Sawa Sawa in Limuru

I have been in Africa for seven days. If I tried to explain every emotion I’d gone through, this post would be seven days long. I am still at a level of overwhelmed that I’m not yet able to process everything I’ve seen and done. Here’s a short list:

Woke up to the cry of a rooster

Been into Nairobi on a Matatu

Ran into an old friend at a shopping mall

Broke down in tears trying to buy toilet paper

Watched monkeys steal from the lunch hall

Began to learn Kiswahili and a little Kikuyu

Picked coffee, and had people laugh at my excitement over it

Witnessed the roadside bribe of a policeman

Eaten cow intestine

Hand washed laundry in a bucket

Been to a Kenyan church service

and much, much more.

Above all, I’ve been blessed and astonished by the generosity, devotion and hope of the Kenyan people.

So rather than attempting to put all of that into a cohesive story, I’m going to give you a brief into to where I am, what I’m doing, and show you some pictures so you can get a better idea.

For the semester I’m studying at St. Paul’s University in Limuru, Kenya. It’s an ecumenical Christian University about 30km outside Nairobi. I am studying primarily in the Islam, Christian-Muslim Relations Master’s program (ICMR) and will be taking one course (missiology) in the Bachelor of Divinity, which is equivalent to the MDiv I am pursuing back at Emory University. I am the only American on campus (so far). There are only five others in my course of study (all ordained ministers) from Cameroon, Nigeria, Ghana and Mombasa (Kenya). I am very excited to be in course with them, but due to age differences, I’ve found myself spending most of my time with the first year undergraduates I also went through orientation with. Tomorrow the old students arrive to “disorient” us, and classes begin Wednesday.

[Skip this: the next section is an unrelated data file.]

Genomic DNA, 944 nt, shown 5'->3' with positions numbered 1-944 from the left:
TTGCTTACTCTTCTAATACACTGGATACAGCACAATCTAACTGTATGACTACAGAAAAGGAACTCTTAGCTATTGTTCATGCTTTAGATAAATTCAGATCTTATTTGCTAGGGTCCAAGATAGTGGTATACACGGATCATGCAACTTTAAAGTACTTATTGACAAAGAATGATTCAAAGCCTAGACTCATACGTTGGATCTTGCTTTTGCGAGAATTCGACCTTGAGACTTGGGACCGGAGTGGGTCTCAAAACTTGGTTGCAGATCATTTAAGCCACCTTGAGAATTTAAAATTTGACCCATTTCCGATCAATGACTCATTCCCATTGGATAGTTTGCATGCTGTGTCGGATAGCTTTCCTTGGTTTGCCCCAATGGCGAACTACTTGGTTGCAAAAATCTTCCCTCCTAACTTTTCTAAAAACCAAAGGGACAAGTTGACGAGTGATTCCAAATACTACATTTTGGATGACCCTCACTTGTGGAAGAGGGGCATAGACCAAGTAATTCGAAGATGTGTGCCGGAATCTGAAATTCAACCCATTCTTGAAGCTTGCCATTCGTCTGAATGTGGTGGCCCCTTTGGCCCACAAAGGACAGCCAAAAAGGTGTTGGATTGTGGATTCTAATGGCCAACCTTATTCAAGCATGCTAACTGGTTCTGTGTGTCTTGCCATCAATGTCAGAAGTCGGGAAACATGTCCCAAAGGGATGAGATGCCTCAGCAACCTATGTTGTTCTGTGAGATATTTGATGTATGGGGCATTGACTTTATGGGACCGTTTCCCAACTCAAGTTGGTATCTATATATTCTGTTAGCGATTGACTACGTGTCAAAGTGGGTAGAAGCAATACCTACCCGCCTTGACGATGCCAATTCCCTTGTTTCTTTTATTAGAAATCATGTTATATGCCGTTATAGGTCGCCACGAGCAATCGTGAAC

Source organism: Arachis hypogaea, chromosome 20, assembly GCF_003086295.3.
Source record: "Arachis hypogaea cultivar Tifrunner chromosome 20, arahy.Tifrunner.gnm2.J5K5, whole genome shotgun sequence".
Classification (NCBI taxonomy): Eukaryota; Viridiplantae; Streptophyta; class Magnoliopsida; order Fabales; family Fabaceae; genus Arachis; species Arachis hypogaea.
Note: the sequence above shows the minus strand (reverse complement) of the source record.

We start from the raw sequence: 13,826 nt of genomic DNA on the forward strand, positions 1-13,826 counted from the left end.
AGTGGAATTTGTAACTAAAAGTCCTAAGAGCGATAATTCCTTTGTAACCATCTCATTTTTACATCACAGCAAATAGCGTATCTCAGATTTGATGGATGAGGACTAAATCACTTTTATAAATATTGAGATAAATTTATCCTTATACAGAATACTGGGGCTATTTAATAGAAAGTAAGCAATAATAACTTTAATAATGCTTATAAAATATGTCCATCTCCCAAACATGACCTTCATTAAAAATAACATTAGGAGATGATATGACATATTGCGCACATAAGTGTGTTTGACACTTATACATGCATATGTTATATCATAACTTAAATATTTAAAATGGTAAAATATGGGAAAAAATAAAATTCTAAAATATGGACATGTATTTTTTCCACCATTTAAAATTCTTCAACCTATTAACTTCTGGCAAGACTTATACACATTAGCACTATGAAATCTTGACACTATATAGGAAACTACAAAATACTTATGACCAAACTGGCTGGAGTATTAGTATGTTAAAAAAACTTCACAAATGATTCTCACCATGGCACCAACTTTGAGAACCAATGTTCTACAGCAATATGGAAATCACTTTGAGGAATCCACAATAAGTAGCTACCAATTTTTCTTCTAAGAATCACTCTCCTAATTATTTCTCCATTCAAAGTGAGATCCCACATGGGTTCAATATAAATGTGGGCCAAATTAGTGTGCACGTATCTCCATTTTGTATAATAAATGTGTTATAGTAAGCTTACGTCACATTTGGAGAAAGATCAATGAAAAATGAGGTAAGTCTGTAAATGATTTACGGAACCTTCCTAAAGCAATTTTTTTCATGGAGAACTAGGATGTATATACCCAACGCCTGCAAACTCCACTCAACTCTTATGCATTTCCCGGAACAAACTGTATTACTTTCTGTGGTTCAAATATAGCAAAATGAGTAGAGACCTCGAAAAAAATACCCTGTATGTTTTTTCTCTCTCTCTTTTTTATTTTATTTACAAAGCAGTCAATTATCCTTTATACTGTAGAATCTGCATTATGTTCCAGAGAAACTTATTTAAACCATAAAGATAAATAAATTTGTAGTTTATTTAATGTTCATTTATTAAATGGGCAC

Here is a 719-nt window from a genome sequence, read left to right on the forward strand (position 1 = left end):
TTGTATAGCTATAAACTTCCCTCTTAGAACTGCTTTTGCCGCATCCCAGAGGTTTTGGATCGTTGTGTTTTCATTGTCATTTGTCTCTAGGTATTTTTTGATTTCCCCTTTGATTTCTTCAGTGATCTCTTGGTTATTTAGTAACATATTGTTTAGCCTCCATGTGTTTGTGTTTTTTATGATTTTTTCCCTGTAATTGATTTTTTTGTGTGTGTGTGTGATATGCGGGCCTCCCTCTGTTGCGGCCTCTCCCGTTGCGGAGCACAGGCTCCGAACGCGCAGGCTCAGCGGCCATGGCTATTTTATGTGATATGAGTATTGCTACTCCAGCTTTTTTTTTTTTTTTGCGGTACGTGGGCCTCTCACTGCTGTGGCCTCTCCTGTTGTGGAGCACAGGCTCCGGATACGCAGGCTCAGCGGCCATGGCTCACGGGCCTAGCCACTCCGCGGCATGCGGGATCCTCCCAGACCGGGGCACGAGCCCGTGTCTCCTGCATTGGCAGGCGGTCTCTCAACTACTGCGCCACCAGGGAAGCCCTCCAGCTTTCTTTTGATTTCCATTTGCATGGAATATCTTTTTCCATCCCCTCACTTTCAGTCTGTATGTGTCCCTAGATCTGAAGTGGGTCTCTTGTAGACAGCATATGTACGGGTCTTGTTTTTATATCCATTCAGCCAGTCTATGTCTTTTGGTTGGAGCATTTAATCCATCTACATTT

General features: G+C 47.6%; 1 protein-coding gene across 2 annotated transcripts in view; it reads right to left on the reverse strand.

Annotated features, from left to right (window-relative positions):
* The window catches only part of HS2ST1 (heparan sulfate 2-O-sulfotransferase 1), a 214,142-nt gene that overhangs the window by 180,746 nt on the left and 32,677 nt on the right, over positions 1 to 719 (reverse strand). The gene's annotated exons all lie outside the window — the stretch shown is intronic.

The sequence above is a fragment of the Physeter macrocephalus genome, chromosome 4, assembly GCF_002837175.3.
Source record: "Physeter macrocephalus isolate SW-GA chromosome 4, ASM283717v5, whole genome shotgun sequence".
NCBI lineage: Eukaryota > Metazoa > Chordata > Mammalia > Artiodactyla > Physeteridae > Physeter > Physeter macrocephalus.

I’m living in a single room with a shared bathroom, in a cottage on the edge of campus. It is notoriously the coldest part of campus, though Limuru is the coldest part of Kenya. Last week the average temperature was 12 degrees centigrade (53 degrees Fahrenheit). There is one ATM, which was broken last week. I eat my meals in the dining hall and buy essentials from the shops and dealers across the road. I drink tea four times a day and had to ride into the city to buy a cell phone.

Below you will find pictures of my surroundings and happenings, to get an idea of my daily life here.

ImageThe chickens outside my dorm. The rooster actually wakes me up every morning!

ImageMy cottage is the one to the left. The laundry dries outside by the garden/crops and there are laundry lines all over campus.

ImageThere are three mischievous monkeys that wait around the dining hall for someone to turn from their plate.

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The bathroom. Words can not really describe it. You have to carry your own toilet paper. They don’t keep it stocked in any of the restrooms. The toilet is called “choo” in Kiswahili. That white wire on the left leads up to a shower head that warms the water after you flip on a switch outside in the hall. Apparently no one else is worried about getting electrified besides me.

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Doing my laundry!

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My new friends Fatma, Grace and Kate. They have taken very good care of me and laugh uncontrollably every time I try to learn a new work in Kiswahilli.

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The shops across the road. The white van on the right is a matatu, but a very nice one. The ones that transport people are well used.

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Coffee beans! Picked from the tree across from Kate’s house!

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With my ICMR classmates from Nigeria and Ghana. The building on the right is the main hall where chapel is held and behind that in the distance is the library.

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A wise old tree that I sit under to get wi-fi!

 I should be posting again soon with something more cerebral, but I hope this will do to whet your appetite for more Limuru and assure you that I am safe, though stretched, and already having an incredible time.

Peace and Blessings,

Blair